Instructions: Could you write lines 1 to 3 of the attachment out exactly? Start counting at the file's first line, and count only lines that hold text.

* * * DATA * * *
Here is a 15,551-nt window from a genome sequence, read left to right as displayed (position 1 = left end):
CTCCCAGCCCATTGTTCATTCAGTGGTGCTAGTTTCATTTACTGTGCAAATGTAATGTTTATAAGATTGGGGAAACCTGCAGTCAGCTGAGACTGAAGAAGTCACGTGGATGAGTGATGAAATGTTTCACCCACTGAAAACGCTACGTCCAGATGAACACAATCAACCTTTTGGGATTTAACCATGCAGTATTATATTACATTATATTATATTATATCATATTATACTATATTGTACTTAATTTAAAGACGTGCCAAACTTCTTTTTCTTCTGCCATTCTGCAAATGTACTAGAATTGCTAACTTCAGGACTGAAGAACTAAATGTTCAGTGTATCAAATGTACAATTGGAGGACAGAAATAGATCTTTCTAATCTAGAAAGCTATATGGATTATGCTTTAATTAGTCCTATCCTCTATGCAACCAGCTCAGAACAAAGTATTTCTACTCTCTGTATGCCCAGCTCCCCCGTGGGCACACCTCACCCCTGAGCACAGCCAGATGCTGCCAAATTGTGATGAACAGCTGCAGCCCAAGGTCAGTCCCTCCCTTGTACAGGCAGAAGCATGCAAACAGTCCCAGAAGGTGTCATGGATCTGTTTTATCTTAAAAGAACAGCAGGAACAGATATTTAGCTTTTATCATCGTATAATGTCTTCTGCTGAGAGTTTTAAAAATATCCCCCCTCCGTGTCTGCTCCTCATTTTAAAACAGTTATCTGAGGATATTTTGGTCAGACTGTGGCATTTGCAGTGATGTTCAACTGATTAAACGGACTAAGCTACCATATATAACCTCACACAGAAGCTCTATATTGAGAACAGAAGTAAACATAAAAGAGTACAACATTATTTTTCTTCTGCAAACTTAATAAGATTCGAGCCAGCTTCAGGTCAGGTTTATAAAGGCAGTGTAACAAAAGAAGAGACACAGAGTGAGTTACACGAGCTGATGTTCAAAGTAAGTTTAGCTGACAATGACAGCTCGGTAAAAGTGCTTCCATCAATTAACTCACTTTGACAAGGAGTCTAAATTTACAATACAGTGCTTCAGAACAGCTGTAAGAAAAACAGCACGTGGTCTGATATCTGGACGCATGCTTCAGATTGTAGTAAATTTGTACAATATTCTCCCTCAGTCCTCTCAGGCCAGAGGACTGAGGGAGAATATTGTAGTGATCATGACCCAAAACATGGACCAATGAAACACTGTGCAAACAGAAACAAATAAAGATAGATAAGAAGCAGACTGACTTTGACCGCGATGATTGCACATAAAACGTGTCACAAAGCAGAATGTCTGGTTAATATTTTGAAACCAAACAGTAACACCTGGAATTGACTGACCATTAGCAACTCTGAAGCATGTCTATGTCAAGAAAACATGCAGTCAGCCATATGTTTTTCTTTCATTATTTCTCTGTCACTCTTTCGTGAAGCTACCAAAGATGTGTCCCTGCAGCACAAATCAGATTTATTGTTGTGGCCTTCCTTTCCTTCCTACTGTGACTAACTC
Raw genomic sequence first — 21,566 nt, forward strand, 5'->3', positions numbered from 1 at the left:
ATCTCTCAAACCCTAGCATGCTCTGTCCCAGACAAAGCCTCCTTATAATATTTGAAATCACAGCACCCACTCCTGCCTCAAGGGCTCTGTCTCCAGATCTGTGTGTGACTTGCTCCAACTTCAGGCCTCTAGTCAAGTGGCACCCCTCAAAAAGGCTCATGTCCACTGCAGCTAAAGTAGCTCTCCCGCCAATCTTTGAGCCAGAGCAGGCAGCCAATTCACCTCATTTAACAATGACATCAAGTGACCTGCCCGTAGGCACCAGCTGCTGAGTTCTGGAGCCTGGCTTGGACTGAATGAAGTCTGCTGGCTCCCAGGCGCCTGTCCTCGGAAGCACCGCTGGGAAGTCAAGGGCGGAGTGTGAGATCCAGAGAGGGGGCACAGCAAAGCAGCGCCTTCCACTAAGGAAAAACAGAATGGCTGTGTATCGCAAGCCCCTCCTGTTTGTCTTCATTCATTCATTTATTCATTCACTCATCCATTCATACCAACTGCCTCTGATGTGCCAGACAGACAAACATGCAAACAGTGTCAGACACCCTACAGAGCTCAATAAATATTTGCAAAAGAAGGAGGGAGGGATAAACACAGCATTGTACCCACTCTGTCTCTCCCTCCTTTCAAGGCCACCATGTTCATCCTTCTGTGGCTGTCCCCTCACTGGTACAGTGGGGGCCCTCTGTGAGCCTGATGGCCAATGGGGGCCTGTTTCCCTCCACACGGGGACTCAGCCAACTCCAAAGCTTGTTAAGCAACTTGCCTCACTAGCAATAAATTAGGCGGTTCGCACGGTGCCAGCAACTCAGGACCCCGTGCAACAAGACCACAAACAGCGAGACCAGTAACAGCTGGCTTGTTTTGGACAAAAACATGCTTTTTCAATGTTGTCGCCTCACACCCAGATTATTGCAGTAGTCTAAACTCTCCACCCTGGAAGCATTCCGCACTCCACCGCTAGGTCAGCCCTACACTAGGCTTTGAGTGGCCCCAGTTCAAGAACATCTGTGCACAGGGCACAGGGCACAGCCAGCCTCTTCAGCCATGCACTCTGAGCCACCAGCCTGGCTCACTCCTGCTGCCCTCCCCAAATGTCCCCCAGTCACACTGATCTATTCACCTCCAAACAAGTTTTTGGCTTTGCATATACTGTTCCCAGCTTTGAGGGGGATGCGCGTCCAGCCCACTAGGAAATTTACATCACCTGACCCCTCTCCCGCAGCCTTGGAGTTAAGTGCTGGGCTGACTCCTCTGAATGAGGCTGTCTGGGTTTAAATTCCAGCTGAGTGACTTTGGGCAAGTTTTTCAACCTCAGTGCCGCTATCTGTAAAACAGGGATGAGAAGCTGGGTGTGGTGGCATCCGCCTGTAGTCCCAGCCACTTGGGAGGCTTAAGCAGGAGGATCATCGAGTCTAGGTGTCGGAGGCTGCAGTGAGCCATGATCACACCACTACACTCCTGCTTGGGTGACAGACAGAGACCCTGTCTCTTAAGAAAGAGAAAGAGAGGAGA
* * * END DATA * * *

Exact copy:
Here is a 15,551-nt window from a genome sequence, read left to right as displayed (position 1 = left end):
CTCCCAGCCCATTGTTCATTCAGTGGTGCTAGTTTCATTTACTGTGCAAATGTAATGTTTATAAGATTGGGGAAACCTGCAGTCAGCTGAGACTGAAGAAGTCACGTGGATGAGTGATGAAATGTTTCACCCACTGAAAACGCTACGTCCAGATGAACACAATCAACCTTTTGGGATTTAACCATGCAGTATTATATTACATTATATTATATTATATCATATTATACTATATTGTACTTAATTTAAAGACGTGCCAAACTTCTTTTTCTTCTGCCATTCTGCAAATGTACTAGAATTGCTAACTTCAGGACTGAAGAACTAAATGTTCAGTGTATCAAATGTACAATTGGAGGACAGAAATAGATCTTTCTAATCTAGAAAGCTATATGGATTATGCTTTAATTAGTCCTATCCTCTATGCAACCAGCTCAGAACAAAGTATTTCTACTCTCTGTATGCCCAGCTCCCCCGTGGGCACACCTCACCCCTGAGCACAGCCAGATGCTGCCAAATTGTGATGAACAGCTGCAGCCCAAGGTCAGTCCCTCCCTTGTACAGGCAGAAGCATGCAAACAGTCCCAGAAGGTGTCATGGATCTGTTTTATCTTAAAAGAACAGCAGGAACAGATATTTAGCTTTTATCATCGTATAATGTCTTCTGCTGAGAGTTTTAAAAATATCCCCCCTCCGTGTCTGCTCCTCATTTTAAAACAGTTATCTGAGGATATTTTGGTCAGACTGTGGCATTTGCAGTGATGTTCAACTGATTAAACGGACTAAGCTACCATATATAACCTCACACAGAAGCTCTATATTGAGAACAGAAGTAAACATAAAAGAGTACAACATTATTTTTCTTCTGCAAACTTAATAAGATTCGAGCCAGCTTCAGGTCAGGTTTATAAAGGCAGTGTAACAAAAGAAGAGACACAGAGTGAGTTACACGAGCTGATGTTCAAAGTAAGTTTAGCTGACAATGACAGCTCGGTAAAAGTGCTTCCATCAATTAACTCACTTTGACAAGGAGTCTAAATTTACAATACAGTGCTTCAGAACAGCTGTAAGAAAAACAGCACGTGGTCTGATATCTGGACGCATGCTTCAGATTGTAGTAAATTTGTACAATATTCTCCCTCAGTCCTCTCAGGCCAGAGGACTGAGGGAGAATATTGTAGTGATCATGACCCAAAACATGGACCAATGAAACACTGTGCAAACAGAAACAAATAAAGATAGATAAGAAGCAGACTGACTTTGACCGCGATGATTGCACATAAAACGTGTCACAAAGCAGAATGTCTGGTTAATATTTTGAAACCAAACAGTAACACCTGGAATTGACTGACCATTAGCAACTCTGAAGCATGTCTATGTCAAGAAAACATGCAGTCAGCCATATGTTTTTCTTTCATTATTTCTCTGTCACTCTTTCGTGAAGCTACCAAAGATGTGTCCCTGCAGCACAAATCAGATTTATTGTTGTGGCCTTCCTTTCCTTCCTACTGTGACTAACTC
Raw genomic sequence first — 21,566 nt, forward strand, 5'->3', positions numbered from 1 at the left: